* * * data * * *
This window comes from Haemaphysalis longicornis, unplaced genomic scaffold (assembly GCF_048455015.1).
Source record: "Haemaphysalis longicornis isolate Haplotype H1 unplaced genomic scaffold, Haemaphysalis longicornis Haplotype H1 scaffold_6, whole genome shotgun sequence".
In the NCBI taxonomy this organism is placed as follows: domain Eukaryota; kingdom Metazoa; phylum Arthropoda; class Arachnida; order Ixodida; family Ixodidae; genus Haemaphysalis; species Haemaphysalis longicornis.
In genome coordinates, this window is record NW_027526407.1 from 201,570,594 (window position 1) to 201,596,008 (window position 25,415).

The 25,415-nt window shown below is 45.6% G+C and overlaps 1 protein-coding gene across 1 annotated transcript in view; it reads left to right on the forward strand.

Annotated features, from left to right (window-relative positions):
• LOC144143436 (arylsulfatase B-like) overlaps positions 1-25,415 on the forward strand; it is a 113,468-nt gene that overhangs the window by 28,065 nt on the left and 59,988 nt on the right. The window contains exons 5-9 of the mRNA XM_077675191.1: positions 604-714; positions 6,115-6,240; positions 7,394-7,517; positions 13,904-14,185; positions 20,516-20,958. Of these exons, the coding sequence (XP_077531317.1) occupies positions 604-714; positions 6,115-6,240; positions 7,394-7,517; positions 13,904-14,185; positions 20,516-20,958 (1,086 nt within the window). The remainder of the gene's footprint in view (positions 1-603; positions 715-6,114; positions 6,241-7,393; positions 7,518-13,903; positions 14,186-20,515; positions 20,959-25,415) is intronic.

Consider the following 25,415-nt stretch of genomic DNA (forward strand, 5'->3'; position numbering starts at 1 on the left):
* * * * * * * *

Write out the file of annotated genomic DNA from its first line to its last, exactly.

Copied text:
This window comes from Haemaphysalis longicornis, unplaced genomic scaffold (assembly GCF_048455015.1).
Source record: "Haemaphysalis longicornis isolate Haplotype H1 unplaced genomic scaffold, Haemaphysalis longicornis Haplotype H1 scaffold_6, whole genome shotgun sequence".
In the NCBI taxonomy this organism is placed as follows: domain Eukaryota; kingdom Metazoa; phylum Arthropoda; class Arachnida; order Ixodida; family Ixodidae; genus Haemaphysalis; species Haemaphysalis longicornis.
In genome coordinates, this window is record NW_027526407.1 from 201,570,594 (window position 1) to 201,596,008 (window position 25,415).

The 25,415-nt window shown below is 45.6% G+C and overlaps 1 protein-coding gene across 1 annotated transcript in view; it reads left to right on the forward strand.

Annotated features, from left to right (window-relative positions):
• LOC144143436 (arylsulfatase B-like) overlaps positions 1-25,415 on the forward strand; it is a 113,468-nt gene that overhangs the window by 28,065 nt on the left and 59,988 nt on the right. The window contains exons 5-9 of the mRNA XM_077675191.1: positions 604-714; positions 6,115-6,240; positions 7,394-7,517; positions 13,904-14,185; positions 20,516-20,958. Of these exons, the coding sequence (XP_077531317.1) occupies positions 604-714; positions 6,115-6,240; positions 7,394-7,517; positions 13,904-14,185; positions 20,516-20,958 (1,086 nt within the window). The remainder of the gene's footprint in view (positions 1-603; positions 715-6,114; positions 6,241-7,393; positions 7,518-13,903; positions 14,186-20,515; positions 20,959-25,415) is intronic.

Consider the following 25,415-nt stretch of genomic DNA (forward strand, 5'->3'; position numbering starts at 1 on the left):